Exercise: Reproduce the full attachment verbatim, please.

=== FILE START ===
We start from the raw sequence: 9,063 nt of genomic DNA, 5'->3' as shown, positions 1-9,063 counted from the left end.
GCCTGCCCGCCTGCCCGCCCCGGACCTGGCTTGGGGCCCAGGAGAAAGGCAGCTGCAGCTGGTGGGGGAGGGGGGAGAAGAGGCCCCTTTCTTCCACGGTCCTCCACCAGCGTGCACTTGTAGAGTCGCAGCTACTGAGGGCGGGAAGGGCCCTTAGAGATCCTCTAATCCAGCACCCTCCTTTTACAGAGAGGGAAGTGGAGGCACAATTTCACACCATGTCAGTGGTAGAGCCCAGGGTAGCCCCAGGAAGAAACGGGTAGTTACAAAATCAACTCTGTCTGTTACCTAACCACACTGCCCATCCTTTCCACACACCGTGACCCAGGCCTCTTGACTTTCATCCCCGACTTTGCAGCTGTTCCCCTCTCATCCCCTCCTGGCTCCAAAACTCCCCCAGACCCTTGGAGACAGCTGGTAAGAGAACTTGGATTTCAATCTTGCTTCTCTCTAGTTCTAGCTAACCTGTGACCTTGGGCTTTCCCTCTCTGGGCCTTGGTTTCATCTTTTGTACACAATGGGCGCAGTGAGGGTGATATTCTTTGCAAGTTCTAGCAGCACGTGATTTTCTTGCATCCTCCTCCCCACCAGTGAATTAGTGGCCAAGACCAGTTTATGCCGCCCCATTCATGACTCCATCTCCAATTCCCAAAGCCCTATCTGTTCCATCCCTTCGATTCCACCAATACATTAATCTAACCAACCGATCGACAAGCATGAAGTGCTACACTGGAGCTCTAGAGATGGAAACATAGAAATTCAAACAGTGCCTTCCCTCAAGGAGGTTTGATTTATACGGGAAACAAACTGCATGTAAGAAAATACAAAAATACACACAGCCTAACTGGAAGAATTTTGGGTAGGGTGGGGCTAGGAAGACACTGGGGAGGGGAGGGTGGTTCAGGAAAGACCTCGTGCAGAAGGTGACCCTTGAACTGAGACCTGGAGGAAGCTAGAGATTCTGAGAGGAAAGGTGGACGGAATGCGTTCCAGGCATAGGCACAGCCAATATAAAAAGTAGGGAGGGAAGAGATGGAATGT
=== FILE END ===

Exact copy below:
We start from the raw sequence: 9,063 nt of genomic DNA, 5'->3' as shown, positions 1-9,063 counted from the left end.
GCCTGCCCGCCTGCCCGCCCCGGACCTGGCTTGGGGCCCAGGAGAAAGGCAGCTGCAGCTGGTGGGGGAGGGGGGAGAAGAGGCCCCTTTCTTCCACGGTCCTCCACCAGCGTGCACTTGTAGAGTCGCAGCTACTGAGGGCGGGAAGGGCCCTTAGAGATCCTCTAATCCAGCACCCTCCTTTTACAGAGAGGGAAGTGGAGGCACAATTTCACACCATGTCAGTGGTAGAGCCCAGGGTAGCCCCAGGAAGAAACGGGTAGTTACAAAATCAACTCTGTCTGTTACCTAACCACACTGCCCATCCTTTCCACACACCGTGACCCAGGCCTCTTGACTTTCATCCCCGACTTTGCAGCTGTTCCCCTCTCATCCCCTCCTGGCTCCAAAACTCCCCCAGACCCTTGGAGACAGCTGGTAAGAGAACTTGGATTTCAATCTTGCTTCTCTCTAGTTCTAGCTAACCTGTGACCTTGGGCTTTCCCTCTCTGGGCCTTGGTTTCATCTTTTGTACACAATGGGCGCAGTGAGGGTGATATTCTTTGCAAGTTCTAGCAGCACGTGATTTTCTTGCATCCTCCTCCCCACCAGTGAATTAGTGGCCAAGACCAGTTTATGCCGCCCCATTCATGACTCCATCTCCAATTCCCAAAGCCCTATCTGTTCCATCCCTTCGATTCCACCAATACATTAATCTAACCAACCGATCGACAAGCATGAAGTGCTACACTGGAGCTCTAGAGATGGAAACATAGAAATTCAAACAGTGCCTTCCCTCAAGGAGGTTTGATTTATACGGGAAACAAACTGCATGTAAGAAAATACAAAAATACACACAGCCTAACTGGAAGAATTTTGGGTAGGGTGGGGCTAGGAAGACACTGGGGAGGGGAGGGTGGTTCAGGAAAGACCTCGTGCAGAAGGTGACCCTTGAACTGAGACCTGGAGGAAGCTAGAGATTCTGAGAGGAAAGGTGGACGGAATGCGTTCCAGGCATAGGCACAGCCAATATAAAAAGTAGGGAGGGAAGAGATGGAATGT